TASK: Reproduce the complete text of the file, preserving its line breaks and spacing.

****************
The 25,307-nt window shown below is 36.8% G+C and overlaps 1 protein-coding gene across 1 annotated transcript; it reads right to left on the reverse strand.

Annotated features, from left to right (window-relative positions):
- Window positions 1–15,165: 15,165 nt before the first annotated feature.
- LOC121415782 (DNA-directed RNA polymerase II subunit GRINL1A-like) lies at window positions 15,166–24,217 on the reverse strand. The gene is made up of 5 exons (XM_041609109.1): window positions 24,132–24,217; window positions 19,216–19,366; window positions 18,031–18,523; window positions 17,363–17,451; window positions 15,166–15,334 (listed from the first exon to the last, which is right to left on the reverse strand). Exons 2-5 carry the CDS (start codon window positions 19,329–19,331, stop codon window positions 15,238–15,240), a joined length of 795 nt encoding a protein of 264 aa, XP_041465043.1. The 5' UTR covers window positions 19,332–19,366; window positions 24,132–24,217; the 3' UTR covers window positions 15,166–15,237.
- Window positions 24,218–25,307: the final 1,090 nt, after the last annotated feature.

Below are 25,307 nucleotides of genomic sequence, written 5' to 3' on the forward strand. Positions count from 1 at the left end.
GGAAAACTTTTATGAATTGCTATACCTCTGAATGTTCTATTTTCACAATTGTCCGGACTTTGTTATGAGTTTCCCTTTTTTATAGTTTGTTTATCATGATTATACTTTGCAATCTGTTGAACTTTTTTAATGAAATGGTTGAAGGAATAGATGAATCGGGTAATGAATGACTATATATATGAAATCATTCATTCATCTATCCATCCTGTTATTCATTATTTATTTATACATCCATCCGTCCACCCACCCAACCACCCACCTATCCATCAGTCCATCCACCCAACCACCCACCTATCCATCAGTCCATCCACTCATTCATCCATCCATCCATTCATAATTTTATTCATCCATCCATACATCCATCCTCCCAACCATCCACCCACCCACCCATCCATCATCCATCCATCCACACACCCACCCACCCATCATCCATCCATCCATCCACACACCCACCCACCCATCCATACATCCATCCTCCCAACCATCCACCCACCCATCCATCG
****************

The 25,307-nt window shown below is 36.8% G+C and overlaps 1 protein-coding gene across 1 annotated transcript; it reads right to left on the reverse strand.

Annotated features, from left to right (window-relative positions):
- Window positions 1–15,165: 15,165 nt before the first annotated feature.
- LOC121415782 (DNA-directed RNA polymerase II subunit GRINL1A-like) lies at window positions 15,166–24,217 on the reverse strand. The gene is made up of 5 exons (XM_041609109.1): window positions 24,132–24,217; window positions 19,216–19,366; window positions 18,031–18,523; window positions 17,363–17,451; window positions 15,166–15,334 (listed from the first exon to the last, which is right to left on the reverse strand). Exons 2-5 carry the CDS (start codon window positions 19,329–19,331, stop codon window positions 15,238–15,240), a joined length of 795 nt encoding a protein of 264 aa, XP_041465043.1. The 5' UTR covers window positions 19,332–19,366; window positions 24,132–24,217; the 3' UTR covers window positions 15,166–15,237.
- Window positions 24,218–25,307: the final 1,090 nt, after the last annotated feature.

Below are 25,307 nucleotides of genomic sequence, written 5' to 3' on the forward strand. Positions count from 1 at the left end.
GGAAAACTTTTATGAATTGCTATACCTCTGAATGTTCTATTTTCACAATTGTCCGGACTTTGTTATGAGTTTCCCTTTTTTATAGTTTGTTTATCATGATTATACTTTGCAATCTGTTGAACTTTTTTAATGAAATGGTTGAAGGAATAGATGAATCGGGTAATGAATGACTATATATATGAAATCATTCATTCATCTATCCATCCTGTTATTCATTATTTATTTATACATCCATCCGTCCACCCACCCAACCACCCACCTATCCATCAGTCCATCCACCCAACCACCCACCTATCCATCAGTCCATCCACTCATTCATCCATCCATCCATTCATAATTTTATTCATCCATCCATACATCCATCCTCCCAACCATCCACCCACCCACCCATCCATCATCCATCCATCCACACACCCACCCACCCATCATCCATCCATCCATCCACACACCCACCCACCCATCCATACATCCATCCTCCCAACCATCCACCCACCCATCCATCG